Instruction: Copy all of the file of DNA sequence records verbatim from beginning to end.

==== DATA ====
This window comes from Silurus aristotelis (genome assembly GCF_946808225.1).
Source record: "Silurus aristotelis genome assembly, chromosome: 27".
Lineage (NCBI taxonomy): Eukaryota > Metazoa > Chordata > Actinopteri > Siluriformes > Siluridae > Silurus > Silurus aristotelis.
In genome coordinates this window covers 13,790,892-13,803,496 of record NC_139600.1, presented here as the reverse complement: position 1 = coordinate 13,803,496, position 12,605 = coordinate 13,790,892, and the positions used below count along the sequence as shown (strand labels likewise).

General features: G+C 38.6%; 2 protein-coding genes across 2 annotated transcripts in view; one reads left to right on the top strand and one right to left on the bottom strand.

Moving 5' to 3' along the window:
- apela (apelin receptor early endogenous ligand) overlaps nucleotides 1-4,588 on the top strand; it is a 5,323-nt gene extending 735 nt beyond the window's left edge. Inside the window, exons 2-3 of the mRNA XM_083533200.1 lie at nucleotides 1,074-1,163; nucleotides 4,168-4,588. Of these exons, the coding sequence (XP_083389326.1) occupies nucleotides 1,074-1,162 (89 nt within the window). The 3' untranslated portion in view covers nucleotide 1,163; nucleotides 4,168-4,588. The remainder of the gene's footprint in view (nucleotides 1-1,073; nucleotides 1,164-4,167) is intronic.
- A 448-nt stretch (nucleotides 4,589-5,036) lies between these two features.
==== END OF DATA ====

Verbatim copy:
This window comes from Silurus aristotelis (genome assembly GCF_946808225.1).
Source record: "Silurus aristotelis genome assembly, chromosome: 27".
Lineage (NCBI taxonomy): Eukaryota > Metazoa > Chordata > Actinopteri > Siluriformes > Siluridae > Silurus > Silurus aristotelis.
In genome coordinates this window covers 13,790,892-13,803,496 of record NC_139600.1, presented here as the reverse complement: position 1 = coordinate 13,803,496, position 12,605 = coordinate 13,790,892, and the positions used below count along the sequence as shown (strand labels likewise).

General features: G+C 38.6%; 2 protein-coding genes across 2 annotated transcripts in view; one reads left to right on the top strand and one right to left on the bottom strand.

Moving 5' to 3' along the window:
- apela (apelin receptor early endogenous ligand) overlaps nucleotides 1-4,588 on the top strand; it is a 5,323-nt gene extending 735 nt beyond the window's left edge. Inside the window, exons 2-3 of the mRNA XM_083533200.1 lie at nucleotides 1,074-1,163; nucleotides 4,168-4,588. Of these exons, the coding sequence (XP_083389326.1) occupies nucleotides 1,074-1,162 (89 nt within the window). The 3' untranslated portion in view covers nucleotide 1,163; nucleotides 4,168-4,588. The remainder of the gene's footprint in view (nucleotides 1-1,073; nucleotides 1,164-4,167) is intronic.
- A 448-nt stretch (nucleotides 4,589-5,036) lies between these two features.